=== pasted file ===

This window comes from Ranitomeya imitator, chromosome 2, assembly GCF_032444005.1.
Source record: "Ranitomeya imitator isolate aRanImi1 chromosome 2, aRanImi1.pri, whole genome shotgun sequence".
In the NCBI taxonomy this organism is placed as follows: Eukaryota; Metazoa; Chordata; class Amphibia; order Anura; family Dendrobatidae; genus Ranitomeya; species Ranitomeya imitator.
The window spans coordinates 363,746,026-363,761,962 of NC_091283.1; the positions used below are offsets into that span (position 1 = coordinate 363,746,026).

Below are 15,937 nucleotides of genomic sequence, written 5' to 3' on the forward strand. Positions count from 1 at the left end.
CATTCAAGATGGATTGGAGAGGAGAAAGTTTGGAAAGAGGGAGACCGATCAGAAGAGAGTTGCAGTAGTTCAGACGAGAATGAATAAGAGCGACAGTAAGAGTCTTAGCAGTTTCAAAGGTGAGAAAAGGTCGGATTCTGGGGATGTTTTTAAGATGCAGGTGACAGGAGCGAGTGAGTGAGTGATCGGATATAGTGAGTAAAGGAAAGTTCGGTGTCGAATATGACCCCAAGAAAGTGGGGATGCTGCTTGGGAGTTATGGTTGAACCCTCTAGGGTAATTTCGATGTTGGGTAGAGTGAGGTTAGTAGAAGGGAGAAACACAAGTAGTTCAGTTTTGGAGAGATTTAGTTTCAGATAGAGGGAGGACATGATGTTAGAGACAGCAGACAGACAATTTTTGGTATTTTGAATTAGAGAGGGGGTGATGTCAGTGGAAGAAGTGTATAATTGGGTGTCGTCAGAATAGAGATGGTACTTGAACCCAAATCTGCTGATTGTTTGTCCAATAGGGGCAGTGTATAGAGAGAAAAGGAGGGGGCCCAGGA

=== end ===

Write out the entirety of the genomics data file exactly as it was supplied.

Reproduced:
This window comes from Ranitomeya imitator, chromosome 2, assembly GCF_032444005.1.
Source record: "Ranitomeya imitator isolate aRanImi1 chromosome 2, aRanImi1.pri, whole genome shotgun sequence".
In the NCBI taxonomy this organism is placed as follows: Eukaryota; Metazoa; Chordata; class Amphibia; order Anura; family Dendrobatidae; genus Ranitomeya; species Ranitomeya imitator.
The window spans coordinates 363,746,026-363,761,962 of NC_091283.1; the positions used below are offsets into that span (position 1 = coordinate 363,746,026).

Below are 15,937 nucleotides of genomic sequence, written 5' to 3' on the forward strand. Positions count from 1 at the left end.
CATTCAAGATGGATTGGAGAGGAGAAAGTTTGGAAAGAGGGAGACCGATCAGAAGAGAGTTGCAGTAGTTCAGACGAGAATGAATAAGAGCGACAGTAAGAGTCTTAGCAGTTTCAAAGGTGAGAAAAGGTCGGATTCTGGGGATGTTTTTAAGATGCAGGTGACAGGAGCGAGTGAGTGAGTGATCGGATATAGTGAGTAAAGGAAAGTTCGGTGTCGAATATGACCCCAAGAAAGTGGGGATGCTGCTTGGGAGTTATGGTTGAACCCTCTAGGGTAATTTCGATGTTGGGTAGAGTGAGGTTAGTAGAAGGGAGAAACACAAGTAGTTCAGTTTTGGAGAGATTTAGTTTCAGATAGAGGGAGGACATGATGTTAGAGACAGCAGACAGACAATTTTTGGTATTTTGAATTAGAGAGGGGGTGATGTCAGTGGAAGAAGTGTATAATTGGGTGTCGTCAGAATAGAGATGGTACTTGAACCCAAATCTGCTGATTGTTTGTCCAATAGGGGCAGTGTATAGAGAGAAAAGGAGGGGGCCCAGGA